X CEO Linda Yaccarino has reportedly hired her son to help Elon Musk’s social media company hit its goal of $100 million in political advertising revenue — which she hopes will offset the money lost due to the pause in ads announced by several blue-chip companies.
Matt Madrazo, a top sales executive at Studio71, a creator-focused media firm, has been introducing himself to political advertising insiders in Washington, DC, in recent weeks, according to the news site Semafor.
Madrazo — the son of Yaccarino and her spouse, Claude Madrazo — graduated from Penn State University, his mother’s alma mater, in 2014.
According to Semafor, he has been tasked with soliciting business from Republican-friendly digital advertising firms as the 2024 presidential election heats up.
Yaccarino has entrusted another ad veteran, Jonathan Phelps, with outreach to Democrats, the news site reported.
Both Phelps and Madrazo have worked out of Tesla’s offices in Washington, DC, according to Semafor.
X is facing a dire financial situation exacerbated by a flight of advertisers including Disney, Apple, IBM, Comcast and Warner Bros. Discovery.
The companies paused ads on the social media platform formerly known as Twitter after a liberal watchdog group, Media Matters for America, issued a report that found that their brand-sponsored content was appearing alongside pro-Nazi posts.
X has reacted furiously to the Media Matters report. It filed a lawsuit against the group accusing it of “knowingly and maliciously” gaming the site’s servers so that the ads appeared alongside the hate posts — making it appear “as if they were what typical X users experience on the platform.”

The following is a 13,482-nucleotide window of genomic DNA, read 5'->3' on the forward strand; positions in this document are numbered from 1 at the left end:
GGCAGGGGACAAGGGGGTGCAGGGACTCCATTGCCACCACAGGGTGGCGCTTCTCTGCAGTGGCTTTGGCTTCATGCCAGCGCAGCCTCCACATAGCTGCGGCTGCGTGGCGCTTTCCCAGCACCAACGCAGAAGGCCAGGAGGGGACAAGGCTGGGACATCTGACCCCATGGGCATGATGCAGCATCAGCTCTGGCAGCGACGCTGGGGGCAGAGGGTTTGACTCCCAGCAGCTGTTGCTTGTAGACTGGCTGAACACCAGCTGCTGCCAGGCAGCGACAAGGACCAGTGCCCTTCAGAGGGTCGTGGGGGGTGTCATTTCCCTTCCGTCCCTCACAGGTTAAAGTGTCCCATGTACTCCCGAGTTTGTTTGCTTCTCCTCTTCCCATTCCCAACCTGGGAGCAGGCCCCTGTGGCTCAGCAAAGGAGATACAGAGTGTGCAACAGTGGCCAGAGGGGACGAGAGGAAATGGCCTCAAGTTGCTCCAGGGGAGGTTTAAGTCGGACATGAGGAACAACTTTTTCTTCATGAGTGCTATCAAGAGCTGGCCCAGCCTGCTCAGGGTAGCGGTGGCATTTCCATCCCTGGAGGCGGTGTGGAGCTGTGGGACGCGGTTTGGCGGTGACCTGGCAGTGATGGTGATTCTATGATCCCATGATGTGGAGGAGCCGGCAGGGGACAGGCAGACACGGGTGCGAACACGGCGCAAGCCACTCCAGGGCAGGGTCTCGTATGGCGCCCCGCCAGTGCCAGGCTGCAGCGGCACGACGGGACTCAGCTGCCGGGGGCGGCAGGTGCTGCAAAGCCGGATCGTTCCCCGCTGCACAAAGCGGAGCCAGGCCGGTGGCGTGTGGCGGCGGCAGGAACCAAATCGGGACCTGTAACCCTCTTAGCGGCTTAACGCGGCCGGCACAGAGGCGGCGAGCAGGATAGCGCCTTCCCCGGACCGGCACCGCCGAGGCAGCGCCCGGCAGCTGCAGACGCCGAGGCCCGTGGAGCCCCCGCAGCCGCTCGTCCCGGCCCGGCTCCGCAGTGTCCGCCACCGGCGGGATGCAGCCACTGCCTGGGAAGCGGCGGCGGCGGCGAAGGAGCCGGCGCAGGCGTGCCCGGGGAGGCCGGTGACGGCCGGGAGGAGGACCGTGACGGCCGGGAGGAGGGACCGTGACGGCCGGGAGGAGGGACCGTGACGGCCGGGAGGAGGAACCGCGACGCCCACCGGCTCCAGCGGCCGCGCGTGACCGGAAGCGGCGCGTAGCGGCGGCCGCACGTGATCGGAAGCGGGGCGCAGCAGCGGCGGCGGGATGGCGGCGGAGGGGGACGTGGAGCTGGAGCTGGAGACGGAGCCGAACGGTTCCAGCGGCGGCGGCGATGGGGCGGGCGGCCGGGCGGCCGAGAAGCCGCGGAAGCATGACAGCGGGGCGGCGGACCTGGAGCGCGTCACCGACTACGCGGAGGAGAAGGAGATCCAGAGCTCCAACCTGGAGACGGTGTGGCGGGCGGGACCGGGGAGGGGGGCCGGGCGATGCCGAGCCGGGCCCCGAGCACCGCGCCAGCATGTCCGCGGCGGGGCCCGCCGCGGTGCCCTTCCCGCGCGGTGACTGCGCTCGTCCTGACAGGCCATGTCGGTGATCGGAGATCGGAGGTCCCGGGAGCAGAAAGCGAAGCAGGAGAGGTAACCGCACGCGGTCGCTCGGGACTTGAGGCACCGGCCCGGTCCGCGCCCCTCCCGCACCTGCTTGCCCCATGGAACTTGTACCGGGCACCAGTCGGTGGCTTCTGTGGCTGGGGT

X’s complaint claims that Media Matters manipulated algorithms on the platform to create images of advertisers’ paid posts next to racist, incendiary content.
The juxtapositions, according to the complaint, were “manufactured, inorganic and extraordinarily rare.”
It says Media Matters did this by using X accounts that just followed X users known to produce “extreme fringe content” and accounts owned by X’s major advertisers. This, the complaint says, led to a feed aimed at producing side-by-side placements that Media Matters could then screen shot in an effort to alienate X’s advertisers.
Media Matters said Monday that it stands by its reporting and expects to prevail in court.
Media Matters, a Washington, D.C.-based non-profit, called the lawsuit “frivolous.”
“This is a frivolous lawsuit meant to bully X’s critics into silence,” the non-profit’s president, Angelo Carusone, said in a prepared statement.
Musk has also sparked outcry this month with his own posts responding to a user who accused Jews of hating white people and professing indifference to antisemitism.
“You have said the actual truth,” Musk tweeted in a reply last Wednesday.
Musk has faced accusations of tolerating antisemitic messages on the platform since purchasing it last year, and the content on X has gained increased scrutiny since the war between Israel and Hamas began.
With Post Wires